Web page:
Atomic-scale imaging emerged in the mid-1950s and has been advancing rapidly ever since—so much so, that back in 2008, physicists successfully used an electron microscope to image a single hydrogen atom. Five years later, scientists were able to peer inside a hydrogen atom using a “quantum microscope,” resulting in the first direct observation of electron orbitals. And now we have the first X-ray taken of a single atom, courtesy of scientists from Ohio University, Argonne National Laboratory, and the University of Illinois-Chicago, according to a new paper published in the journal Nature.
“Atoms can be routinely imaged with scanning probe microscopes, but without X-rays one cannot tell what they are made of,” said co-author Saw-Wai Hla, a physicist at Ohio University and Argonne National Laboratory. “We can now detect exactly the type of a particular atom, one atom at a time, and can simultaneously measure its chemical state. Once we are able to do that, we can trace the materials down to [the] ultimate limit of just one atom. This will have a great impact on environmental and medical sciences.”
When the average non-scientist thinks of an atom, chances are they envision some popularized version of the classic, much-maligned Bohr model of the atom. That’s the one where electrons move about the atomic nucleus in circular orbits, like planets orbiting the Sun in our Solar System. The orbits have set discrete energies, and those energies are related to an orbit’s size: The lowest energy, or “ground state,” is associated with the smallest orbit. Whenever an electron changes speed or direction (according to the Bohr model), it emits radiation in the specific frequencies associated with particular orbitals.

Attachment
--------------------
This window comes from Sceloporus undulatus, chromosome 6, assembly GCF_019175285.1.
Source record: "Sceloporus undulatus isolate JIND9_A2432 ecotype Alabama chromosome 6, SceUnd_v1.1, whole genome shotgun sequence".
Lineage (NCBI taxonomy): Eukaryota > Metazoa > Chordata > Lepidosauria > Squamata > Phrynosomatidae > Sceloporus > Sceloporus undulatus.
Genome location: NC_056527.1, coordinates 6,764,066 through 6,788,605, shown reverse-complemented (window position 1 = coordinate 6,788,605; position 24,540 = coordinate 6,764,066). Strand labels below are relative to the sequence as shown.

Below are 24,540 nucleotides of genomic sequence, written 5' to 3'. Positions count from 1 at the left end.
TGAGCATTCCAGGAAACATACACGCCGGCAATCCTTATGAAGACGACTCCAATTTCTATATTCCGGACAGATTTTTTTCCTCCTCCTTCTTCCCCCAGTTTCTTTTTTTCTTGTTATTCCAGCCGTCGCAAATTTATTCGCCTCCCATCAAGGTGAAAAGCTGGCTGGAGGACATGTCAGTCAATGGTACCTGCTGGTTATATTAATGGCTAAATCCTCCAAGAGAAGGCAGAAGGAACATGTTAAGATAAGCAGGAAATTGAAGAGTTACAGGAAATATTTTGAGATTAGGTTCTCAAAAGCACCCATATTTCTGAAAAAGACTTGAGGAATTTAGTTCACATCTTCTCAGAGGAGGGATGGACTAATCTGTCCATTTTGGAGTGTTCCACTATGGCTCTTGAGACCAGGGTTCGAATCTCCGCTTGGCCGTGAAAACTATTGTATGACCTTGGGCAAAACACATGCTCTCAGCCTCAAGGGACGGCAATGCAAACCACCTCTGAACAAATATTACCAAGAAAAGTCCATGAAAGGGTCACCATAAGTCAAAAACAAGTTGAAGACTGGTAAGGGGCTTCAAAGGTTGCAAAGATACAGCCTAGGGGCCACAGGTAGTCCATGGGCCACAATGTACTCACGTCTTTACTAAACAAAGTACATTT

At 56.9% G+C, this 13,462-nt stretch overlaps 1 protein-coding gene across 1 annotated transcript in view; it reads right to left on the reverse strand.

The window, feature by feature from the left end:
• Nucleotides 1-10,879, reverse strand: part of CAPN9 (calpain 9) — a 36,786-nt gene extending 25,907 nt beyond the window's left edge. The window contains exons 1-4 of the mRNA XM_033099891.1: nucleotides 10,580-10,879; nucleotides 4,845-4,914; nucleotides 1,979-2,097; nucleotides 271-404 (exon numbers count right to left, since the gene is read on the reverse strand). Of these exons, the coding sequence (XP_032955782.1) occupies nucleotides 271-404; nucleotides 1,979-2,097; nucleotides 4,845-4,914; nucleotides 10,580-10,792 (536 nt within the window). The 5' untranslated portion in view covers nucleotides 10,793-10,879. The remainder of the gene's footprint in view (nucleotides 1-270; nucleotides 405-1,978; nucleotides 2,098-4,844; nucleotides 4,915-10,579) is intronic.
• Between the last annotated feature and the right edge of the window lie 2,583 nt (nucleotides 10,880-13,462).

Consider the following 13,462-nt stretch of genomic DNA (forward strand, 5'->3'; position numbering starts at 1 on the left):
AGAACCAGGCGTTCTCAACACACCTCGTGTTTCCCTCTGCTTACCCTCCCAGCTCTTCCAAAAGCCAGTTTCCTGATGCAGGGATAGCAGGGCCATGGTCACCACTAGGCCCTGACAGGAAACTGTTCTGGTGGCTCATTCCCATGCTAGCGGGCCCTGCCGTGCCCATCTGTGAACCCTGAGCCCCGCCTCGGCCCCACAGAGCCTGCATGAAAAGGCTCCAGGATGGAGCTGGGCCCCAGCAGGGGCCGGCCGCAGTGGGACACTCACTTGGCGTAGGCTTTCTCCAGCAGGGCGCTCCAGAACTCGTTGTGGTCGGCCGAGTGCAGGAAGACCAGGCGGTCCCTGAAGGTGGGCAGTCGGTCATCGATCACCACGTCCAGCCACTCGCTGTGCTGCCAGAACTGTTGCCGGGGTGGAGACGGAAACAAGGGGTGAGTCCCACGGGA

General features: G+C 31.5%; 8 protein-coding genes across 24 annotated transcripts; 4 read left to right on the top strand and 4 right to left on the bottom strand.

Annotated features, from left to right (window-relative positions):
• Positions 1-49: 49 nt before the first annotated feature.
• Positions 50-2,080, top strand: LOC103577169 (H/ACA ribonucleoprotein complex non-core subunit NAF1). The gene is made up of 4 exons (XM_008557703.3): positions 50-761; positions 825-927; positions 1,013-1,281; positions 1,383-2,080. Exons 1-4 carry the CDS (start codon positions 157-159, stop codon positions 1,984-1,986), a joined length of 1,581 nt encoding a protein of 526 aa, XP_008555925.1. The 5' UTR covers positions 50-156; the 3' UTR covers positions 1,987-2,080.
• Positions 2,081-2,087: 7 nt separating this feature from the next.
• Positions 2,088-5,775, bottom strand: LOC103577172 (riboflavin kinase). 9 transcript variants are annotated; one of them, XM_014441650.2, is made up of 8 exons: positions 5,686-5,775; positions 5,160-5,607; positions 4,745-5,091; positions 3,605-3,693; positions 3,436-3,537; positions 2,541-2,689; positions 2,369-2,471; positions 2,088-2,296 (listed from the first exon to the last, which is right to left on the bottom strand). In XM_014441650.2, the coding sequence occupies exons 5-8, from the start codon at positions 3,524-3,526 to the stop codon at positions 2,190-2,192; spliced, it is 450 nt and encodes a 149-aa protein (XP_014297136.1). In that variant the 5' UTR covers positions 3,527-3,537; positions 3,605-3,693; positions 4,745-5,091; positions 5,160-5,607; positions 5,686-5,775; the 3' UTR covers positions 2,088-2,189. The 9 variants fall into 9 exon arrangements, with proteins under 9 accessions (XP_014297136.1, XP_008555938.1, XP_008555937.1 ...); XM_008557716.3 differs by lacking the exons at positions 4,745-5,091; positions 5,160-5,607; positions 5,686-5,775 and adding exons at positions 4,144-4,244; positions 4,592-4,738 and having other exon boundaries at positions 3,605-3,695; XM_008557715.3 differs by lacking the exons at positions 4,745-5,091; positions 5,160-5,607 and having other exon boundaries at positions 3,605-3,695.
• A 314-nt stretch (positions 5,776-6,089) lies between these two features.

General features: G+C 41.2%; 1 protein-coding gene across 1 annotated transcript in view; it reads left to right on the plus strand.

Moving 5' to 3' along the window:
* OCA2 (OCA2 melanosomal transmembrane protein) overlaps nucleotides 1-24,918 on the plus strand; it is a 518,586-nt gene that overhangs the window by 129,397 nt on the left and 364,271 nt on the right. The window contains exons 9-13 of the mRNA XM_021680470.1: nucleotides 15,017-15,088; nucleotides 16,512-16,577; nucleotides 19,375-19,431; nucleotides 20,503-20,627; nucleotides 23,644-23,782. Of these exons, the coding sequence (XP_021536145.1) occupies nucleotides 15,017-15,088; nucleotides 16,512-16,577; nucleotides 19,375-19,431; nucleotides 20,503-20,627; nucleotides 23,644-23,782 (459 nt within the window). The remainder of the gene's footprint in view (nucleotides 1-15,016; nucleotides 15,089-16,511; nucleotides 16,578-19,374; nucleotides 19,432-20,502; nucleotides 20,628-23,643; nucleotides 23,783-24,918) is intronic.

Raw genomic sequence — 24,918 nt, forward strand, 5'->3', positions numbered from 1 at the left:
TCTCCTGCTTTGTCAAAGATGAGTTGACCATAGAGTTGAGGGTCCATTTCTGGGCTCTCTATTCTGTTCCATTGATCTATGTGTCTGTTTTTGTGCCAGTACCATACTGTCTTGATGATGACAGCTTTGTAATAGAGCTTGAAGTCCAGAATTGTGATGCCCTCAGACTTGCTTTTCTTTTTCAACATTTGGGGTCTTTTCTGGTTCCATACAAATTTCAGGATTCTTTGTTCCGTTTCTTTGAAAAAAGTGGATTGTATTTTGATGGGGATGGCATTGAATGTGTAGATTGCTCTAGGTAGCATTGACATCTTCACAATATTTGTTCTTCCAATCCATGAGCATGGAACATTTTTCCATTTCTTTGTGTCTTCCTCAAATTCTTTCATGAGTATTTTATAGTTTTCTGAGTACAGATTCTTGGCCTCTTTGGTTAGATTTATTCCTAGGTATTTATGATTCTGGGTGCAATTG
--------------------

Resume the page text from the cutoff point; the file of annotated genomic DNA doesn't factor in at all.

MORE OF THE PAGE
The model has been superseded since Niels Bohr first proposed it in 1913, as our understanding of the quantum world advanced. Erwin Schroedinger proposed a new atomic model that dispensed with orbits in favor of energy levels. It still shares some similar concepts with the Bohr model. For instance, if an atom heats up (i.e., is energized), its electrons move to higher levels. As they cool and fall back to their normal ground state, the excess energy has to go somewhere, so it’s emitted as photons. And those photons possess frequencies that match the change in energy levels.
Technically, the electrons don’t really “move” around the nucleus in orbits. Electrons are really waves—they show up as particles when you perform an experiment to determine position—and those waves are stationary. You can check to see where an electron is, but each time you do, it will show up in a different position, not because it’s moving but because of the superposition of states. The electron doesn’t have a fixed position until you look at it, and the wave function collapses. That said, if you make a lot of individual measurements and plot the positions of the electron for each one, eventually you’ll get a ghostly orbit-like cloud pattern that is much closer to what an individual atom “looks” like.